New law requires wellness checks during crises for the medically fragile who depend on power

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Caroline Cheevers still recalls the panic. With Winter Storm Uri killing power across Houston, there seemed no help for her daughter, Hailey, a medically fragile 10-year-old who requires electricity to power the ventilator that keeps her alive.

Hotels were full or had no power. First responders were overwhelmed. And even though she’d signed up for a state registry meant to help first responders plan for how to care for medically fragile Texans during disasters, she and her husband were on their own, scrambling to take care of Hailey and their three other disabled children.

A new law may change that. Senate Bill 968, which went into effect Wednesday, requires counties and municipalities to perform wellness checks of their medically fragile residents during disasters or other emergencies.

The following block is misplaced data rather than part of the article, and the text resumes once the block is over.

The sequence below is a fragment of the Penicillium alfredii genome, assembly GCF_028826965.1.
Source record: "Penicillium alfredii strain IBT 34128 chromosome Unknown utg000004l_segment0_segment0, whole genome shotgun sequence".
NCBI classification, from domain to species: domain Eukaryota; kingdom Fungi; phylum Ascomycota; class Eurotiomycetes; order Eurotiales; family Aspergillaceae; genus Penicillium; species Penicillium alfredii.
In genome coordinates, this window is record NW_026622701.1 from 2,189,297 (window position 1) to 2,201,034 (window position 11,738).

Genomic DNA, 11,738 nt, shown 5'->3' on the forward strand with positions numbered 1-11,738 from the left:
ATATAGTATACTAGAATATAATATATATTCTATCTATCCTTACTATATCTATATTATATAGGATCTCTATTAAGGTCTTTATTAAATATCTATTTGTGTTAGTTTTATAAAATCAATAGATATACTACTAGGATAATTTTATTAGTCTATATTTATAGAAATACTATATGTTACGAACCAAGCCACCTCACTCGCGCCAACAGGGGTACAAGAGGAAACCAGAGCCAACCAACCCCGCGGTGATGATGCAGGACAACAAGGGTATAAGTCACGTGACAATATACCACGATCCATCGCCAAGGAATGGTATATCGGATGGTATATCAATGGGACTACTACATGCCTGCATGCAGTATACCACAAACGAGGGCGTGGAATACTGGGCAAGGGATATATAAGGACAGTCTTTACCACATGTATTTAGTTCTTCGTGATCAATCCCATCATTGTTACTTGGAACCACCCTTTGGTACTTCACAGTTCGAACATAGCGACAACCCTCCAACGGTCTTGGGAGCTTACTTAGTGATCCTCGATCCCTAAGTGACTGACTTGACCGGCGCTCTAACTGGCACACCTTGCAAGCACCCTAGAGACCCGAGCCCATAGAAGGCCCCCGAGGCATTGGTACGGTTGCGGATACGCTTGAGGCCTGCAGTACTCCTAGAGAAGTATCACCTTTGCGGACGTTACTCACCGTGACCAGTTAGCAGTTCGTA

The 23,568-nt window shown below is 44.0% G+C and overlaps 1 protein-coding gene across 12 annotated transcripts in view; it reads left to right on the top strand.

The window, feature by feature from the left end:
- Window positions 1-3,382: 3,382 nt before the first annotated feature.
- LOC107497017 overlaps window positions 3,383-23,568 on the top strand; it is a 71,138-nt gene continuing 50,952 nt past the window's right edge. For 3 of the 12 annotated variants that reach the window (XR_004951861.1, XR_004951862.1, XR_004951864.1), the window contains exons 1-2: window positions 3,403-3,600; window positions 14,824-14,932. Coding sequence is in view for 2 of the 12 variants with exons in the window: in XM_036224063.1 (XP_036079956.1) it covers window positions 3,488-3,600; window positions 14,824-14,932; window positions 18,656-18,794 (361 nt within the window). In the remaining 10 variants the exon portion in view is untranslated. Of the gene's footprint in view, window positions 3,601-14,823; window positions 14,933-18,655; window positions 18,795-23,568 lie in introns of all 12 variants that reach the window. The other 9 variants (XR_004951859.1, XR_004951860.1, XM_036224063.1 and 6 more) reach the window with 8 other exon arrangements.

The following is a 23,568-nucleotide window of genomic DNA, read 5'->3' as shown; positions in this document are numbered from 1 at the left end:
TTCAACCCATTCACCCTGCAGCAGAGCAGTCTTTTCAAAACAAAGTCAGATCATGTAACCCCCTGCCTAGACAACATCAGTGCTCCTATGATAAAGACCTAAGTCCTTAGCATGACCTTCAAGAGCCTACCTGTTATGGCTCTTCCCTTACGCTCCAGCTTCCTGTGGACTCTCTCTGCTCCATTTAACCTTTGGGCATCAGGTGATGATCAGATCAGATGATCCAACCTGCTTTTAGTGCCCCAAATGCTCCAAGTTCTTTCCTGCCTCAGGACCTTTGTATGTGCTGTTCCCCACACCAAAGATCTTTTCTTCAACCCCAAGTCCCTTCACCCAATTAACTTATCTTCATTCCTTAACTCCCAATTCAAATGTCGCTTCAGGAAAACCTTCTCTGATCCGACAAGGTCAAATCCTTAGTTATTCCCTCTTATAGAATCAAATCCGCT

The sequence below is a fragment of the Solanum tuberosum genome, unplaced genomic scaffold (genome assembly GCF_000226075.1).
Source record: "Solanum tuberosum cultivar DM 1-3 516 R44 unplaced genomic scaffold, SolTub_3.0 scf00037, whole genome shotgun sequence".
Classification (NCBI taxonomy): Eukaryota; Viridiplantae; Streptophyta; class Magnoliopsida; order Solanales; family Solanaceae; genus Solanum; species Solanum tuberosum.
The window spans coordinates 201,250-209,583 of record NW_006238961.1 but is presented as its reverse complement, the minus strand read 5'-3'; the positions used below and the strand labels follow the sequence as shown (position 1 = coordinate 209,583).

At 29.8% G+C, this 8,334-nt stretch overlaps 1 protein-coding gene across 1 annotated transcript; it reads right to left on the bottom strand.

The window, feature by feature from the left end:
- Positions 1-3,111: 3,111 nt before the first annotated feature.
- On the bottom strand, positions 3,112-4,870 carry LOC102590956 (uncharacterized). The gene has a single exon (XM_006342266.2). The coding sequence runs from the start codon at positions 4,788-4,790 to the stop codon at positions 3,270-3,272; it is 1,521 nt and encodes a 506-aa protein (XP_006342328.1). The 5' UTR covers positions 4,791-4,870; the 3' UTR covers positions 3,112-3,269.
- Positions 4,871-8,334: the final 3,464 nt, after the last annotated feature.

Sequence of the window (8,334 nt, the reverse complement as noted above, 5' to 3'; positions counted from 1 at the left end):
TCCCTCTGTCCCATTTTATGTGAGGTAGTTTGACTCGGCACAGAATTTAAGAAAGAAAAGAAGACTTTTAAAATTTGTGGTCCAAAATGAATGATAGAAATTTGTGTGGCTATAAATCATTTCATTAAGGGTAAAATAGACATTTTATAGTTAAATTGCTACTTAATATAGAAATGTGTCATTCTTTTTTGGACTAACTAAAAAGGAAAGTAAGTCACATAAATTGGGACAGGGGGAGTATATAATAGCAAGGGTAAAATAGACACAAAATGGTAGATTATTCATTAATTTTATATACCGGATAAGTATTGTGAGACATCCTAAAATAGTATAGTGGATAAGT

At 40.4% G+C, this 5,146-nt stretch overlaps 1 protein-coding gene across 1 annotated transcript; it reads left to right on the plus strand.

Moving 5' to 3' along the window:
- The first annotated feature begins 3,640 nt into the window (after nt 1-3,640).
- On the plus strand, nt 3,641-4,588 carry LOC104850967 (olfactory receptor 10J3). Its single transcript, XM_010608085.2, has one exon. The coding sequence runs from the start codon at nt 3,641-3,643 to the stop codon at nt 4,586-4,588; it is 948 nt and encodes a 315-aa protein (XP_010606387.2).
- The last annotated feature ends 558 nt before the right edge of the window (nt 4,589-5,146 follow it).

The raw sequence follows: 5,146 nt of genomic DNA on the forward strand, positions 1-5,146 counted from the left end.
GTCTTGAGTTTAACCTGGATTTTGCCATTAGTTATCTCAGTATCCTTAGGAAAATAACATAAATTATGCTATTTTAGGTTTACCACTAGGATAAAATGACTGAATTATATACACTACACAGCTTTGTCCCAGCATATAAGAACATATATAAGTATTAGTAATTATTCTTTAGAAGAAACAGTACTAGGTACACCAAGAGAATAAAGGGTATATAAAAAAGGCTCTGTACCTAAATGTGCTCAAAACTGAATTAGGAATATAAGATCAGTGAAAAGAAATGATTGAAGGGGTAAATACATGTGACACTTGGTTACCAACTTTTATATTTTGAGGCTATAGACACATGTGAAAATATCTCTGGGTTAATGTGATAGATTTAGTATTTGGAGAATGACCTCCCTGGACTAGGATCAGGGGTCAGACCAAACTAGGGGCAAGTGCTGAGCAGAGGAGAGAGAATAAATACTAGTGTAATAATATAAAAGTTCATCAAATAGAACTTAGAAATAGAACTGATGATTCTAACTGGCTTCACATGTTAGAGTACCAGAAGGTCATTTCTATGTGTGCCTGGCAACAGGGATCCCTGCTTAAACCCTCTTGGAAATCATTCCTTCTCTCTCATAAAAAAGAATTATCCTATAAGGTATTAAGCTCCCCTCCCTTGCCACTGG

During the deep freeze, the state’s disabled and medically fragile residents endured excruciating hardships, which in many cases proved fatal. In the months since the deep freeze, the tally of those who perished during the disaster has steadily grown. State numbers put the total at 111 deaths, but a Houston Chronicle analysis in April pegged the number at nearly twice that — many who died from lack of oxygen, kidney failure or other ailments caused by lack of medical treatment. And a recent analysis by Buzzfeed put the number even higher, well in excess of 700 deaths.

Disability Rights Texas attorney Stephanie Duke said concerns remain because jurisdictions are not required to participate with the STEAR registry — and many don’t.

“How many wellness checks are actually going to happen when you have jurisdictions that aren’t utilizing the info to begin with?” she said.

Read the full article on the Houston Chronicle website.